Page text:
By night, when the path of the Policeman's duty is irradiated by the silvery moon or the refulgence of the gas-lamps, the glimmer reflected by his glazed hat-cover enables thieves to recognise him at a distance, and elude the vigilance of their pursuer. The glazed hat thus answers a purpose which could not be more effectually served by appending a contrivance to the tail of his coat like the apparatus which nature has attached to that of the rattlesnake.
The necks of Policemen are moreover constringed with high stiff collars and rigid leather stocks, deserving the name of black chokers, which necessarily cause congestion of the brain. This organ of the mind, thus overgorged with blood, undergoes a baking process within the head enclosed the glazed hat. Such stocks might serve for the punishment of evil-doers, but should be banished from the uniform of those whose vocation it is to take offenders into custody. The police force is not too numerous, but it may be truly said to be overstocked.
The stock of the Policeman is no light grievance, and the hat is still heavier. The Commissioners of Police are respectfully solicited to take stock, and hat also, with a view to necessary reform in both particulars. They will not, surely, after this appeal, continue to expose themselves to the too well-merited banter implied in the popular question. "Who s your Hatter?"
Punch, July 6, 1861
THE HAIR ON LAW
THE Police Force are in future not to be forced to use the
razor, lip and chin are no longer to go bare. This change in the facings of the
constabulary which will make them more than ever airy favourites, is not
the result of a shaving clause in an Act of Parliament, but of an order, we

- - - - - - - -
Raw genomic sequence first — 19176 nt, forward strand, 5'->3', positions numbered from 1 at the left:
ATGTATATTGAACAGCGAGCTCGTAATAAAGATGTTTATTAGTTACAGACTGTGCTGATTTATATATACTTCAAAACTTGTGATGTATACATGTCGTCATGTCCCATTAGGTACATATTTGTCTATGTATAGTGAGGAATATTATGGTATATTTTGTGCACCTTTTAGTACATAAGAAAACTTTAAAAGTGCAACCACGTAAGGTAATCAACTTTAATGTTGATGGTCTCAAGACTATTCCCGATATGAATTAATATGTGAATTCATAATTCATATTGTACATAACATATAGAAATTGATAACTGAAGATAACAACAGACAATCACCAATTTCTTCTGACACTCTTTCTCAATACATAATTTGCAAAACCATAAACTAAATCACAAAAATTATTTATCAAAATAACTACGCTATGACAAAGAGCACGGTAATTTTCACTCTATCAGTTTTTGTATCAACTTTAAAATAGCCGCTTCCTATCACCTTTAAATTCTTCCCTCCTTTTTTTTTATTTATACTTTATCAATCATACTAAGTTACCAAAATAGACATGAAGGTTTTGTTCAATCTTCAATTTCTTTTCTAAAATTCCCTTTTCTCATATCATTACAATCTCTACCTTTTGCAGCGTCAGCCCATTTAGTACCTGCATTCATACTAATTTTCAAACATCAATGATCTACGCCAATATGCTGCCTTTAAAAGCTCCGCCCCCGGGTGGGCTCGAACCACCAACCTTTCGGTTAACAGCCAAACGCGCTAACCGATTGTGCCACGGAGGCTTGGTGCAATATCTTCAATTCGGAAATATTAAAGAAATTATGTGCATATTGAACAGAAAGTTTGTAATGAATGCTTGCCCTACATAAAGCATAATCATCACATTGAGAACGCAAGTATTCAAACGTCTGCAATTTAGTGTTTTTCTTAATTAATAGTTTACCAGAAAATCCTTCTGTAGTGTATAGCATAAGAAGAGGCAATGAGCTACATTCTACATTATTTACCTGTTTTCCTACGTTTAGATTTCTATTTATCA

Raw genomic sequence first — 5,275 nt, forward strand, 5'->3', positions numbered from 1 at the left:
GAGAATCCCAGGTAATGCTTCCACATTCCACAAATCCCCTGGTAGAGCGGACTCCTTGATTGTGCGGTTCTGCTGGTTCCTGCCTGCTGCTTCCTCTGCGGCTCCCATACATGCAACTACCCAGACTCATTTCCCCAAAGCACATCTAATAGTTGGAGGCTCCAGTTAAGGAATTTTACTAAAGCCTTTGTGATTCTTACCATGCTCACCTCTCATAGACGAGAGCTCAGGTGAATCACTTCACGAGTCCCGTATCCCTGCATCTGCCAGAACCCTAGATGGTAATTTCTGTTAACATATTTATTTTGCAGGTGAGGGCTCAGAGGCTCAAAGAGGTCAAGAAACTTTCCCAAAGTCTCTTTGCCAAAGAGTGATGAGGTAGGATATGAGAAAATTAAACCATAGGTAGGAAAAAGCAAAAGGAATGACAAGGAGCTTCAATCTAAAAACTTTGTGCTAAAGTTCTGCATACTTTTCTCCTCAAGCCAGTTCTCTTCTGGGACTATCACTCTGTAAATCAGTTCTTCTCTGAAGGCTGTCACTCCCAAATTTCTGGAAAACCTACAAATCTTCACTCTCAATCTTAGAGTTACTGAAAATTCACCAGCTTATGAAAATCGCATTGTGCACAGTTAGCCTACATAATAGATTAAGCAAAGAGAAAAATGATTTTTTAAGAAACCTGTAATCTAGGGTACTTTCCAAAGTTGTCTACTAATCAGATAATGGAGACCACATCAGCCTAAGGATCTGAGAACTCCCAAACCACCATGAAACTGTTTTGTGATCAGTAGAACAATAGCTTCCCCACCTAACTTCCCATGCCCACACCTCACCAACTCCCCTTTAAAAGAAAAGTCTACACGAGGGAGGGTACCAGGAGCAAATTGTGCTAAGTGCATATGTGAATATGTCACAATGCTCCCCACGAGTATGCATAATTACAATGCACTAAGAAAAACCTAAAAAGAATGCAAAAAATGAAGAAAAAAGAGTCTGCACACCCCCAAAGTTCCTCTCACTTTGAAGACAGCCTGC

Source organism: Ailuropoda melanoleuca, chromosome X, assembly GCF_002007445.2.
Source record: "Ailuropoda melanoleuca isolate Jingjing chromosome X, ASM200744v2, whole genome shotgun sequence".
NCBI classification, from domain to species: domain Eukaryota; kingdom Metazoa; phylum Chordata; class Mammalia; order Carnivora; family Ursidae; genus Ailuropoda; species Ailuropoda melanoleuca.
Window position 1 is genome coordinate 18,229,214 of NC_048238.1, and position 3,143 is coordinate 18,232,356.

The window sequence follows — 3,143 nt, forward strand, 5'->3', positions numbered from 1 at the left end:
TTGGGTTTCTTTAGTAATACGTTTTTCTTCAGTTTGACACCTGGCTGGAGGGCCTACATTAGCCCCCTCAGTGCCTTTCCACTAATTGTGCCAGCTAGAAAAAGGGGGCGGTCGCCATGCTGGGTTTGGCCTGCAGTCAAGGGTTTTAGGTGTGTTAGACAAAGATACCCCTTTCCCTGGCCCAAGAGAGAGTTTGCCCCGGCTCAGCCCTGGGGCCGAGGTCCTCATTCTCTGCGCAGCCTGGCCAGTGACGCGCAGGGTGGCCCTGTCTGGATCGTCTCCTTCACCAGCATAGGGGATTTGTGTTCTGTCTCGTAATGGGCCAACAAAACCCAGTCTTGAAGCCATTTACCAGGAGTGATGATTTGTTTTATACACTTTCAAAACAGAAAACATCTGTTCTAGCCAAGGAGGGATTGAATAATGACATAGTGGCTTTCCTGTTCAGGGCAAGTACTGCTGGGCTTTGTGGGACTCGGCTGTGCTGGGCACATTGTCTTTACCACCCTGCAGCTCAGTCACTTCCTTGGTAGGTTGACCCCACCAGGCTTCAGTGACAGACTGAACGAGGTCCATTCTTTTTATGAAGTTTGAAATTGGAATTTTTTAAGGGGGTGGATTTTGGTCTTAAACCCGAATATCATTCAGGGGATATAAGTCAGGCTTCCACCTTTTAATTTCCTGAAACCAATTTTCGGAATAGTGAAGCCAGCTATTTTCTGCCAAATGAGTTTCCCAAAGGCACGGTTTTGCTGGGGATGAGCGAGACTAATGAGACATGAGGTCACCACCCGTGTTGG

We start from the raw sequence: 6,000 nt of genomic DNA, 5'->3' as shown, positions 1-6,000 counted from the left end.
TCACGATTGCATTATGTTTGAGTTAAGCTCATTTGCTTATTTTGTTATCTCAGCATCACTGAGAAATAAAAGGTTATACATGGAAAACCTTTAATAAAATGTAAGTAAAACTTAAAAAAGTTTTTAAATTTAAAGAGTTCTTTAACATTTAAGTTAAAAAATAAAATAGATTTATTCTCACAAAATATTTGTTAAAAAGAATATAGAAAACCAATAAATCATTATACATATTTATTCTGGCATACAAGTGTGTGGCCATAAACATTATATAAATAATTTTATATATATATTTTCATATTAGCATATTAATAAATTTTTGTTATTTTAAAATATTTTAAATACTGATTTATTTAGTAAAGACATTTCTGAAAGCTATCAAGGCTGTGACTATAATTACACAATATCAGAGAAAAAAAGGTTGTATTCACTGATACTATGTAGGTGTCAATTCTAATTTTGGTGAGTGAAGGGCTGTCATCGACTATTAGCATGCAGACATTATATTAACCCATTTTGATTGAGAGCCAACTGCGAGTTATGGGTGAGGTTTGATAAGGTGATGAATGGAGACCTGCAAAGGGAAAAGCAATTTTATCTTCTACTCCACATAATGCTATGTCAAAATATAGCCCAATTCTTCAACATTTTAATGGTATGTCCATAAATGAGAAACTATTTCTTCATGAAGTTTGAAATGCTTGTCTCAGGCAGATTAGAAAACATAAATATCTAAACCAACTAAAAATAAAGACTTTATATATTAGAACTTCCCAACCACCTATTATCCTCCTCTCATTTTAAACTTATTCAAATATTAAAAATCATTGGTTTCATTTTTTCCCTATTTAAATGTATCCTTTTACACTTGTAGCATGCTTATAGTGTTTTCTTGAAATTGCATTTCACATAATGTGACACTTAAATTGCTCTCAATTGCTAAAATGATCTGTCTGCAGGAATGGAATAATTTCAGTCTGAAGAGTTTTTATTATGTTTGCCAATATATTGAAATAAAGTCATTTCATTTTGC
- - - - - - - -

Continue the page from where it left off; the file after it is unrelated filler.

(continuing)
might say an Imperial decree, of the Chief Commissioner, who in such matters is
"A THING OF BEAUTY IS A JOY FOREVER."
JUST SO. BUT SURELY IT MIGHT BE SO ARRANGED THAT THOSE METROPOLITAN CONSTABLES WHO WISH TO TAKE ADVANTAGE OF THE RECENT EDICT SHOULD BE PLACED UPON NIGHT DUTY TILL THEIR BEARDS HAVE GROWN TO A DECENT LENGTH.
Punch, April 24, 1869
THE POLICE ON A NEW FOOTING.
ALARMISTS we are not, and would not write a word to frighten a cat, if we could help it, and much less an old lady. Still, we cannot help remarking that burglaries of late have been frequent in the suburbs, and pupils of Bill Sykes have broken the peace of even Kensington. It is small fault of the police if the thieves have not been caught: for how can a policeman, heavy-booted as he is, expect to catch a nimble robber, whose business is to run at the slightest sound of danger? The tramp of the Bobbeian boots may readily be recognised full half a mile away; and Bill Sykes has ample time to put his crowbar in his pocket, and vanish round the corner, ere the Peeler, pede claudo, can manage to come up to him. The heavy boots are, no doubt, useful in their way; for instance, say for kicking to the station a ruffianly wife-beater. Still, we can not help opining it would add to the safety of our streets, if a Light-Brigade of Bobbies were established for night service, and furnished with goloshes.
Punch, April 12, 1873
In those days the "new Police" as they were still called - for that had not long been invented by Sir Robert Peel in supersession of the old watchmen - were very different in appearance from our present guardians. They were swallow-tail blue coats, with bright metal buttons, and in summer, white duck trousers and white Berlin gloves. In lieu of helmet they had an ordinary chimney-pot hat, only of extra strength and stiffness, and with a glazed oilskin hat. . . . Neither policeman nor private soldier was permitted to grow moustache or beard.
Edmund Yates, His Recollections and Experiences, 1885
[chapter on 1836-1847]